Arizona Senate votes to exempt new businesses from having to pay any state income taxes in first year
By Howard Fischer
Capitol Media Services
PHOENIX -- Starting a new business?
Arizona lawmakers apparently want to help you succeed.
On a party-line vote, the Senate on Tuesday voted to exempt new businesses from having to pay any state income taxes at all in their first year of operation. That tax break would taper off to 50 percent in the second year and 25 percent in the third, by which point it should be clear whether a company will make it or not.
SB 1559 is the brainchild of Sen. Steve Kaiser, R-Phoenix, who told colleagues of his own experience trying to start a business -- he has since sold it -- and the problems in arranging financing.
What this is designed to do, he said, is provide a bit of fiscal breathing room.
But Democrats were opposed, even after he added requested language to ensure that companies don't simply dissolve and reform on an annual basis to take advantage of the tax break.
"Of course we support small businesses,'' said Senate Minority Leader Mitzi Epstein, D-Tempe. "Arizona businesses are so important to every part of our economy.''
But Epstein said that carving out a special tax break for those who start a new business is not good policy. And she noted that it's not like lawmakers are providing similar relief for people who start a new job.
"Why is it only a person who owns a business that gets a tax break?'' she asked.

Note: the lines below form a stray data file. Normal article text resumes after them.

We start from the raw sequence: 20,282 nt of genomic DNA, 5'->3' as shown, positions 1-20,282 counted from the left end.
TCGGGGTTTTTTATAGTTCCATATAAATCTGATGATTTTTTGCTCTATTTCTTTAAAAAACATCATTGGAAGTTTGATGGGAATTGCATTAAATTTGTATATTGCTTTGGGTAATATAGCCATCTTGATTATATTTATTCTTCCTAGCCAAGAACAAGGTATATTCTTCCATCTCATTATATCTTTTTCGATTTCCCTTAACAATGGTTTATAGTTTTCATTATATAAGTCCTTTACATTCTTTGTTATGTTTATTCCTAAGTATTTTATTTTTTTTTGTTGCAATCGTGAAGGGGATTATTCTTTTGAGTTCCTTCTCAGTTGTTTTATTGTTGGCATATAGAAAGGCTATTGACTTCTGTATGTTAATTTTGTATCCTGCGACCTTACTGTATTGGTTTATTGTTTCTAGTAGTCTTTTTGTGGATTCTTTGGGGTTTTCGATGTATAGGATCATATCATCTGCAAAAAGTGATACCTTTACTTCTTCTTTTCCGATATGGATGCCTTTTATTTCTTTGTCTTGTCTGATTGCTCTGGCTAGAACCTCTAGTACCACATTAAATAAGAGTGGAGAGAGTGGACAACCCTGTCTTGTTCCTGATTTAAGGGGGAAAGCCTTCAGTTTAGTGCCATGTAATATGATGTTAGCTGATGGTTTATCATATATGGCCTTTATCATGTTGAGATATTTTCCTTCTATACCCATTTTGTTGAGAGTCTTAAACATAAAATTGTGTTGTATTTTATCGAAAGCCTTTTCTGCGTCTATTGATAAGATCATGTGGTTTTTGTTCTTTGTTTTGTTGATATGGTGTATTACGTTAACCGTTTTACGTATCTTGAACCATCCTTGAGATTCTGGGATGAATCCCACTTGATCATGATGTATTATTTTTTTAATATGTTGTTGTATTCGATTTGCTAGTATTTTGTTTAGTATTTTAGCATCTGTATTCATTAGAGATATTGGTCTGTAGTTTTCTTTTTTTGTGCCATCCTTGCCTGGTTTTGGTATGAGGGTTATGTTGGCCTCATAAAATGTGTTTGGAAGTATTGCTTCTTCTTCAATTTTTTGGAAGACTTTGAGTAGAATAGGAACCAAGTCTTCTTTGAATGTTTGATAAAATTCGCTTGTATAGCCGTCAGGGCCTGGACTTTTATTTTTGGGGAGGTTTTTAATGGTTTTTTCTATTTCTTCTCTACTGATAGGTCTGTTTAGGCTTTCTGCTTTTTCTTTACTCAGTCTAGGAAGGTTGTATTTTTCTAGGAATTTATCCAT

Anyway, Epstein said she believes that special carve-outs are not the best way to encourage economic development. Instead, she said, the state is better with low rates that apply to all.
"Everybody pays a fair share,'' Epstein said.
Kaiser, however, said his legislation simply recognizes the hardships of starting a business from scratch.
About five years ago, Kaiser said he bought into a franchise that does junk removal.
"We had some pretty heavy capital investment when it came to the dump trucks,'' he explained.
"I leased my warehouses, but we had three of them,'' Kaiser continued. "We had all the franchise fees.''
Kaiser said he grew it during the time he had, to the point he had 15 employees.
"But I still had capital problems every year,'' he said.
The problem, Kaiser said, is not unique to him. He said that's why most businesses fail in their first few years because of cash flow -- or, more to the point, the lack of it.
"You can't get financing from traditional places,'' he said.
"You have to go to these short-term, basically payday loans,'' Kaiser said. "And those are really dangerous,'' what with high interest rates that can leave a borrower even further in debt.''
What SB 1159 would do, he said, is allow new businesses to hang on to as much capital as possible "when they're the most vulnerable, which is those first few years.''
Kaiser is no longer in the junk removal business. He said he concluded that the costs -- particularly those franchise fees -- plus having to spend time at the Capitol make it just too much of a burden.
He also said that giving a tax break to new businesses won't increase everyone else's taxes, as their income tax brackets and bills would remain unchanged.
But the flip side of that is the price tag. Legislative budget staffers predict SB 1559 would reduce state revenues by close to $39 million by 2027.
The measure now goes to the House.